Menu Navigator: Best (and Worst) Choices at a Barbecue Restaurant

Yes, you can keep up a healthy diet at a barbecue joint.

BBQ Illustration

Illustration by Serge Bloch  

  • Woman at table

    Menu Navigator

    Trying to eat healthy when dining out? We'll show you what to order at a typical restaurant.


Barbecue: It's a noun and a verb and a piece of equipment and a technique (to be distinguished from grilling) and, in some places, almost a religion. It's also all about bigness—of flavors, of servings. That makes it a challenge for the healthy eater.

Still, there are sound choices on a barbecue menu, as the "Healthy Choice" and "Ask Your Server" selections below show. Keep in mind, however, that the entrées listed here don't include side dishes, and creamed corn, mac'n cheese, and breaded okra can each easily contain nearly 20 grams of saturated fat. Fries or onion rings can cost you nearly half your day's calories. Although we wish we had a sexier solution, your best bet is a salad or steamed veggie with dressing or sauce on the side.

We analyzed the nutrition of common dishes. Numbers vary widely among restaurants. Those labeled "Splurge Only" aren't untouchable (no food is) but can be a big splurge.

Splurge Only:

Ask Your Server:

Healthy Choices:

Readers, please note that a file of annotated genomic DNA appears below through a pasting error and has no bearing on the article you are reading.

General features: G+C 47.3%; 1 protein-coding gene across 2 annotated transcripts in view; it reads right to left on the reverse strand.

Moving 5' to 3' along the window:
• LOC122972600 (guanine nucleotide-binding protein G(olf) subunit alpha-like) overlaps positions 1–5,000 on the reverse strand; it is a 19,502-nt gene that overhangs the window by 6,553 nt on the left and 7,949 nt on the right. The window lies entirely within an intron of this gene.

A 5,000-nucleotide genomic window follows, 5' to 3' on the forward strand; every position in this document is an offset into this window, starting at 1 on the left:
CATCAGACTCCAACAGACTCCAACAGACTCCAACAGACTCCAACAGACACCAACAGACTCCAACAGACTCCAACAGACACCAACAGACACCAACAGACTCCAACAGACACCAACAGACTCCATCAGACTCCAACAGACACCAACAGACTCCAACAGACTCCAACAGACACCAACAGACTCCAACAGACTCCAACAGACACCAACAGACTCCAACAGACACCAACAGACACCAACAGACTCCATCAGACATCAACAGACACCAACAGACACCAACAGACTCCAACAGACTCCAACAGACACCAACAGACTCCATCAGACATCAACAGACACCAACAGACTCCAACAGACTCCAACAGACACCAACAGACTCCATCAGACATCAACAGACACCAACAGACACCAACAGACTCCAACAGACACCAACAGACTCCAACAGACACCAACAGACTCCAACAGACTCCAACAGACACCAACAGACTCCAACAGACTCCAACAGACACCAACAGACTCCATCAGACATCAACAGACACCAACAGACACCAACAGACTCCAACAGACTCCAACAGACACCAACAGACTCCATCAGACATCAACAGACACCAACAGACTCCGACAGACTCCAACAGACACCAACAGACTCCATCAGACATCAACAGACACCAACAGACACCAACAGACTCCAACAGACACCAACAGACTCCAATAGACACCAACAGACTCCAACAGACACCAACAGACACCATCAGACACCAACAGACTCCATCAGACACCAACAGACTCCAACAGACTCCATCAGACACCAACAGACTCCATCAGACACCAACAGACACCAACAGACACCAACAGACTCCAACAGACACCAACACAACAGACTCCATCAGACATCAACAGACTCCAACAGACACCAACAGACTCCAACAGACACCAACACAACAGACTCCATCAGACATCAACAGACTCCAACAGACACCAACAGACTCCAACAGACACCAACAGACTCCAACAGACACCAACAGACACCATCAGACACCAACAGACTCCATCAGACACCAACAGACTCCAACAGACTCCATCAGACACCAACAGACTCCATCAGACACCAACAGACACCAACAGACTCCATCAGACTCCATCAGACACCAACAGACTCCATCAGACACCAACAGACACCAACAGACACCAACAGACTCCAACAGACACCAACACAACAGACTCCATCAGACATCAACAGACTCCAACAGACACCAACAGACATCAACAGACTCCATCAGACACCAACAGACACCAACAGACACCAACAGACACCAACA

Vinegar Sauce: A sharp vinegar base gets sweet balance from brown sugar, plus a little body from a dollop of ketchup. Of the basic barbecue sauces, this one is usually lowest in calories and sodium. It gets its heat from ground or crushed red pepper, fresh chiles, or hot sauce.

Mustard Sauce: Built from yellow mustard flavored with sugar, molasses, and vinegar, it's often enriched with a little butter. Sodium is the biggest concern.

Red Sauce: It starts with ketchup or tomato sauce, then brown sugar and molasses sweeten it up. A spice blend (usually secret) adds character. Red sauce is high in sugar and, often, in sodium.

White Sauce: Gaining favor in some quarters, this creamy sauce packs the most calories. It can be a tasty blend of mayo, mustard, sugar, vinegar, or lemon—with a little extra bite from horseradish.

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